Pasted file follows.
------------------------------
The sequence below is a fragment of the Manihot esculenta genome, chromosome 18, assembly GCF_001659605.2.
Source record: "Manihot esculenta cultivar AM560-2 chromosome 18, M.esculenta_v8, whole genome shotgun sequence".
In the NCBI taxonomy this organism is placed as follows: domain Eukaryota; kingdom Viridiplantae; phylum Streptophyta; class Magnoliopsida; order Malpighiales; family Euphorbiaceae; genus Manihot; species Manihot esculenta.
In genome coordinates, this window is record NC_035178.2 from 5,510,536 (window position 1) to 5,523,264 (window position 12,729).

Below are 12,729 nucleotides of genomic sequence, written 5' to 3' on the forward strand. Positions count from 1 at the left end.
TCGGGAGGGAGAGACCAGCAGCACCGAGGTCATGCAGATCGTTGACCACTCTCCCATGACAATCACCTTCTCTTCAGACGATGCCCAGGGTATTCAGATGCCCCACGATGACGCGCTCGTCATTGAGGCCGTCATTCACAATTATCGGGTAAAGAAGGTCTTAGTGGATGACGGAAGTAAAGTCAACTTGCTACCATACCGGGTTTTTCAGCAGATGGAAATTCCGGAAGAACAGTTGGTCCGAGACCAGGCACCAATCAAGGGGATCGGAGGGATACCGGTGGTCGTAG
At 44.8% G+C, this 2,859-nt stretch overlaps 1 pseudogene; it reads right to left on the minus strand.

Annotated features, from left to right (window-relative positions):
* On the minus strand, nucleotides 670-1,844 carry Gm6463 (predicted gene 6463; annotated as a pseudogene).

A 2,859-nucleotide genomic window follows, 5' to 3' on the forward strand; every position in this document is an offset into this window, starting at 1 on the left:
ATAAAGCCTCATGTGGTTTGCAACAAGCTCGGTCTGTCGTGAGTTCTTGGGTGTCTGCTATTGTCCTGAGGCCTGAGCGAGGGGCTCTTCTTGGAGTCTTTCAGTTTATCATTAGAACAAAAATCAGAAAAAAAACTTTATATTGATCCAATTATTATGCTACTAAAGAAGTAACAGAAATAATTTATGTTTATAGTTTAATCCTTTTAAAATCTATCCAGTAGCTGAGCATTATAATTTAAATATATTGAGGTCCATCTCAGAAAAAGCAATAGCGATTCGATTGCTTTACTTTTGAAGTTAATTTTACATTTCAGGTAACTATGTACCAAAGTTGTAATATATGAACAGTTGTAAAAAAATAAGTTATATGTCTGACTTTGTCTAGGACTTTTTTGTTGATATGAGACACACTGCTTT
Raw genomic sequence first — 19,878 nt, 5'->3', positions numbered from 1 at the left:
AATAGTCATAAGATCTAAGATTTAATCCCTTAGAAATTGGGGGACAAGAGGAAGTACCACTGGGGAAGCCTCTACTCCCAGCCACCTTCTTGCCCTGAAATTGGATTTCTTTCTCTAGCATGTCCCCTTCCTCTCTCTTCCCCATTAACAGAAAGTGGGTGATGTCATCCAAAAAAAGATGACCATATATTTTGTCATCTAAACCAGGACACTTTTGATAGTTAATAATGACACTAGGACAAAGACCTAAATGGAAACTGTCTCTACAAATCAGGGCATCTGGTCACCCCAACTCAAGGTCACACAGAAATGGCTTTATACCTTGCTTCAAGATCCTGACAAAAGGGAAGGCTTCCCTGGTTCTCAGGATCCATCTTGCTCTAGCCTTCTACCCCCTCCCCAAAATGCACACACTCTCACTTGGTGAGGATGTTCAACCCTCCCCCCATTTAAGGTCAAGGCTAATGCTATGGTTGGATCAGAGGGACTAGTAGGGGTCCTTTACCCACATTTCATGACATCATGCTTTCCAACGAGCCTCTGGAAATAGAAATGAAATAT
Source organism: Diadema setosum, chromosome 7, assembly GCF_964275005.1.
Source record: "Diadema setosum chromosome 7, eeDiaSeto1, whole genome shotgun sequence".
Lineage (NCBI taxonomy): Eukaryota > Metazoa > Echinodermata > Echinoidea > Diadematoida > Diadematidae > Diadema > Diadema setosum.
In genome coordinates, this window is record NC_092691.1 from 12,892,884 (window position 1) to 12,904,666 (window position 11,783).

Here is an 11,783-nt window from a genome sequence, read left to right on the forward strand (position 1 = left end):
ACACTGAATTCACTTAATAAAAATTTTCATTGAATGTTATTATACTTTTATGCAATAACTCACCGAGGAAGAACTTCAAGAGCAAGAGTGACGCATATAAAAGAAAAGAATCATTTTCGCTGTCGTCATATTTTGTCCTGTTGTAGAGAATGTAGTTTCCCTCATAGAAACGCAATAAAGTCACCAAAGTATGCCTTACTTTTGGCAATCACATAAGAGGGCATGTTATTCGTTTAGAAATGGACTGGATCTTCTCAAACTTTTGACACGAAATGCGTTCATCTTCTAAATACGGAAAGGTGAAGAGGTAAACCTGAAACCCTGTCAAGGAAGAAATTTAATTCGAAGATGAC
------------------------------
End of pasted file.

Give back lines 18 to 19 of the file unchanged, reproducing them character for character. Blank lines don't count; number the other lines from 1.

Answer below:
Here is an 11,783-nt window from a genome sequence, read left to right on the forward strand (position 1 = left end):
ACACTGAATTCACTTAATAAAAATTTTCATTGAATGTTATTATACTTTTATGCAATAACTCACCGAGGAAGAACTTCAAGAGCAAGAGTGACGCATATAAAAGAAAAGAATCATTTTCGCTGTCGTCATATTTTGTCCTGTTGTAGAGAATGTAGTTTCCCTCATAGAAACGCAATAAAGTCACCAAAGTATGCCTTACTTTTGGCAATCACATAAGAGGGCATGTTATTCGTTTAGAAATGGACTGGATCTTCTCAAACTTTTGACACGAAATGCGTTCATCTTCTAAATACGGAAAGGTGAAGAGGTAAACCTGAAACCCTGTCAAGGAAGAAATTTAATTCGAAGATGAC